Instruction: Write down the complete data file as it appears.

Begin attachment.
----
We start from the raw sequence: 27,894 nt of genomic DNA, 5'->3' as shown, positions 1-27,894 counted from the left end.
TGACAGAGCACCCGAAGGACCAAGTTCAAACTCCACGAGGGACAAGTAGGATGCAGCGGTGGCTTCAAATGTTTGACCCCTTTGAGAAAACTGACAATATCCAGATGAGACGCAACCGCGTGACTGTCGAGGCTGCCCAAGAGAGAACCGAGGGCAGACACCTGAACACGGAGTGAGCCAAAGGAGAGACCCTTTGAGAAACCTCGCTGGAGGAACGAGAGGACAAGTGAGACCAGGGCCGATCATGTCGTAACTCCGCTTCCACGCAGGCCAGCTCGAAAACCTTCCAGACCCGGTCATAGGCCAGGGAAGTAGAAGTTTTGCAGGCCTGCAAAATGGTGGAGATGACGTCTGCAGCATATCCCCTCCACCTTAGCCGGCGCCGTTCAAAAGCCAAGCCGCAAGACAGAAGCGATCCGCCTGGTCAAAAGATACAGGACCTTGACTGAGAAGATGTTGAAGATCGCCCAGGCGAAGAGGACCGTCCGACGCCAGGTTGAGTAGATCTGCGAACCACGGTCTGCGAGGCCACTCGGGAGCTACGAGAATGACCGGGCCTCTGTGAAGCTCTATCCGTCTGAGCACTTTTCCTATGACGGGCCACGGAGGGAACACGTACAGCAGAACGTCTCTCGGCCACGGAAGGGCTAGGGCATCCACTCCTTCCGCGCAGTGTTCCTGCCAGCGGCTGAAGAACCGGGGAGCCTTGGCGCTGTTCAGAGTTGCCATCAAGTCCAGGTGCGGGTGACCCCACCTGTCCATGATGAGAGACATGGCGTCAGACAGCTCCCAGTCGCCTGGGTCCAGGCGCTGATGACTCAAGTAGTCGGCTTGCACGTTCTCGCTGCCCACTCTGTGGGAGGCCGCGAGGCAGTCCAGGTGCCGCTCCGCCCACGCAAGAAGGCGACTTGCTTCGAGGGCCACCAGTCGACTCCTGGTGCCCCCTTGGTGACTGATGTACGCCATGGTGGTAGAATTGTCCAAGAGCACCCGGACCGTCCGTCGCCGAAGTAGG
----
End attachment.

We start from the raw sequence: 27,894 nt of genomic DNA, 5'->3' as shown, positions 1-27,894 counted from the left end.
TGACAGAGCACCCGAAGGACCAAGTTCAAACTCCACGAGGGACAAGTAGGATGCAGCGGTGGCTTCAAATGTTTGACCCCTTTGAGAAAACTGACAATATCCAGATGAGACGCAACCGCGTGACTGTCGAGGCTGCCCAAGAGAGAACCGAGGGCAGACACCTGAACACGGAGTGAGCCAAAGGAGAGACCCTTTGAGAAACCTCGCTGGAGGAACGAGAGGACAAGTGAGACCAGGGCCGATCATGTCGTAACTCCGCTTCCACGCAGGCCAGCTCGAAAACCTTCCAGACCCGGTCATAGGCCAGGGAAGTAGAAGTTTTGCAGGCCTGCAAAATGGTGGAGATGACGTCTGCAGCATATCCCCTCCACCTTAGCCGGCGCCGTTCAAAAGCCAAGCCGCAAGACAGAAGCGATCCGCCTGGTCAAAAGATACAGGACCTTGACTGAGAAGATGTTGAAGATCGCCCAGGCGAAGAGGACCGTCCGACGCCAGGTTGAGTAGATCTGCGAACCACGGTCTGCGAGGCCACTCGGGAGCTACGAGAATGACCGGGCCTCTGTGAAGCTCTATCCGTCTGAGCACTTTTCCTATGACGGGCCACGGAGGGAACACGTACAGCAGAACGTCTCTCGGCCACGGAAGGGCTAGGGCATCCACTCCTTCCGCGCAGTGTTCCTGCCAGCGGCTGAAGAACCGGGGAGCCTTGGCGCTGTTCAGAGTTGCCATCAAGTCCAGGTGCGGGTGACCCCACCTGTCCATGATGAGAGACATGGCGTCAGACAGCTCCCAGTCGCCTGGGTCCAGGCGCTGATGACTCAAGTAGTCGGCTTGCACGTTCTCGCTGCCCACTCTGTGGGAGGCCGCGAGGCAGTCCAGGTGCCGCTCCGCCCACGCAAGAAGGCGACTTGCTTCGAGGGCCACCAGTCGACTCCTGGTGCCCCCTTGGTGACTGATGTACGCCATGGTGGTAGAATTGTCCAAGAGCACCCGGACCGTCCGTCGCCGAAGTAGG